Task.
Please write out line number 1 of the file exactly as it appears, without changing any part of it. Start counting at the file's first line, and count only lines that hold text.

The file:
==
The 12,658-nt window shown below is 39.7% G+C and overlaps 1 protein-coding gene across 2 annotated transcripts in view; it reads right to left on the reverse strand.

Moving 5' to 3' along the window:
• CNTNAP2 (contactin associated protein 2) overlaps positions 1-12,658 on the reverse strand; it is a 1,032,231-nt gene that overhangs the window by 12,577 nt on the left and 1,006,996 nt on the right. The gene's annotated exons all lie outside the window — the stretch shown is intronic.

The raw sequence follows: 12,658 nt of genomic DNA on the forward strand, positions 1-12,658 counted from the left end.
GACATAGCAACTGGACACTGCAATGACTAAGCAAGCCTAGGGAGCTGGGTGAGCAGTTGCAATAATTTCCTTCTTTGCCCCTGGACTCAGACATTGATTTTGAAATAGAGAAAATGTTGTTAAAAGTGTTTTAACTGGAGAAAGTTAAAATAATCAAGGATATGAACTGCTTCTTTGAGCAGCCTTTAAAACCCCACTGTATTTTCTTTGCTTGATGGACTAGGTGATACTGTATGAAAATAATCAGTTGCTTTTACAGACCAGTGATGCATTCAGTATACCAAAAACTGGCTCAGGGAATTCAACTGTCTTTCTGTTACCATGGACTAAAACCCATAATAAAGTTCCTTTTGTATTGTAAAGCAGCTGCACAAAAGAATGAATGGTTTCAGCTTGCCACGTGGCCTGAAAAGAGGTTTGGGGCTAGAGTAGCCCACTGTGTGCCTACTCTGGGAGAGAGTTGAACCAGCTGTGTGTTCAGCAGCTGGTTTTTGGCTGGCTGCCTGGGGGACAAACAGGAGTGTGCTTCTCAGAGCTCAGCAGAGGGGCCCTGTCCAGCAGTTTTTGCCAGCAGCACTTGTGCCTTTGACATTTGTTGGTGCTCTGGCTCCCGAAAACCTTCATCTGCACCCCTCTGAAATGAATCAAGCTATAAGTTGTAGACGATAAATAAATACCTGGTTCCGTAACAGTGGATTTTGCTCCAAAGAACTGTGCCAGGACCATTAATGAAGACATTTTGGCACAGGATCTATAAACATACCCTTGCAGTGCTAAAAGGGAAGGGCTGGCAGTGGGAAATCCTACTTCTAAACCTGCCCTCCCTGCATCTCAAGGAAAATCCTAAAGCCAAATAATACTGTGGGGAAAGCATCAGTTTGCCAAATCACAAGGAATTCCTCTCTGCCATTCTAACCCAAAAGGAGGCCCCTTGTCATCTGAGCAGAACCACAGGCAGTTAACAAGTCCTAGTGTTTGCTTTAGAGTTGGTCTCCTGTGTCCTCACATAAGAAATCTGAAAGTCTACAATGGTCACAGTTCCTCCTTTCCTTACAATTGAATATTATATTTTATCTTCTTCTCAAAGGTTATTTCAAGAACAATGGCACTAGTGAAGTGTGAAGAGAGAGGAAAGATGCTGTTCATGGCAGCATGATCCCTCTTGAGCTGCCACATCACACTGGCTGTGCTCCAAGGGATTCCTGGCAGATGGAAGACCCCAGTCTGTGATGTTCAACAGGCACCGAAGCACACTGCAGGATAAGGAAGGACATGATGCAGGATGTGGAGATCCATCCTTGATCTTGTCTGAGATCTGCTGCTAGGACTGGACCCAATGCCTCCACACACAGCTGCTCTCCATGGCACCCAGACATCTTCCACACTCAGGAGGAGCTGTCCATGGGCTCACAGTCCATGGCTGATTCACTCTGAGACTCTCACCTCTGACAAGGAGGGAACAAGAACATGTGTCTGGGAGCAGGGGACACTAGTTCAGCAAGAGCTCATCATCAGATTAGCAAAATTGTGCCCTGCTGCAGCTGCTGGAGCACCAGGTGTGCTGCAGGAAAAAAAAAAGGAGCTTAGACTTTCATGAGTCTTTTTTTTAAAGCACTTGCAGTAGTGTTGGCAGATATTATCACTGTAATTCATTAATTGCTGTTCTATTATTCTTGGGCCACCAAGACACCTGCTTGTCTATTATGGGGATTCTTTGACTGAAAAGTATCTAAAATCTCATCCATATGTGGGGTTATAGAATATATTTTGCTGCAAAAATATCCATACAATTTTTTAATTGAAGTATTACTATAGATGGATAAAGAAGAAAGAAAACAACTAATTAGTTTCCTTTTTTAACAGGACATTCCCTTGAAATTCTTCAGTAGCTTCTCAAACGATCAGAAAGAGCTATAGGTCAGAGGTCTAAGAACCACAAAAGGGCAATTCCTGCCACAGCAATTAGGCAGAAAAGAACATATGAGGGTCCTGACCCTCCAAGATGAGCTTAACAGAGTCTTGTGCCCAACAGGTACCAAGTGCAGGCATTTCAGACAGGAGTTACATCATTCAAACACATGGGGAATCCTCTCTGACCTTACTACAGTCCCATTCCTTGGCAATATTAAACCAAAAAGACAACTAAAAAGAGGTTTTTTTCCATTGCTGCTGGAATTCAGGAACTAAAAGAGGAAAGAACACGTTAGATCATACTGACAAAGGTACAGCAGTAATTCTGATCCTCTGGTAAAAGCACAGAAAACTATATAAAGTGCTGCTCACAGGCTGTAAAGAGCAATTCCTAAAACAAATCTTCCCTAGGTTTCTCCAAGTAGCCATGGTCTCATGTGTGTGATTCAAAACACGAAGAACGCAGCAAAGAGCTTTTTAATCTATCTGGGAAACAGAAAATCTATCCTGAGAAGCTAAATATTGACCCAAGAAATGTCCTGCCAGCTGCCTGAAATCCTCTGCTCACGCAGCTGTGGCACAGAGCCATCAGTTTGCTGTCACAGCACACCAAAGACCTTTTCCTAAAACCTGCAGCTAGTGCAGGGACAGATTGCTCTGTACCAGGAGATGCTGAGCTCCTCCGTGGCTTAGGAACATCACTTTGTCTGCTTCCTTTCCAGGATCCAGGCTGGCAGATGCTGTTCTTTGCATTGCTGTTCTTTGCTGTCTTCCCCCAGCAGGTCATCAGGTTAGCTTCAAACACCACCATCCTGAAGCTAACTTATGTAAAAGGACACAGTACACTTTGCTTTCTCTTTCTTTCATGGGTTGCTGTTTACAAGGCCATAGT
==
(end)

The 12,658-nt window shown below is 39.7% G+C and overlaps 1 protein-coding gene across 2 annotated transcripts in view; it reads right to left on the reverse strand.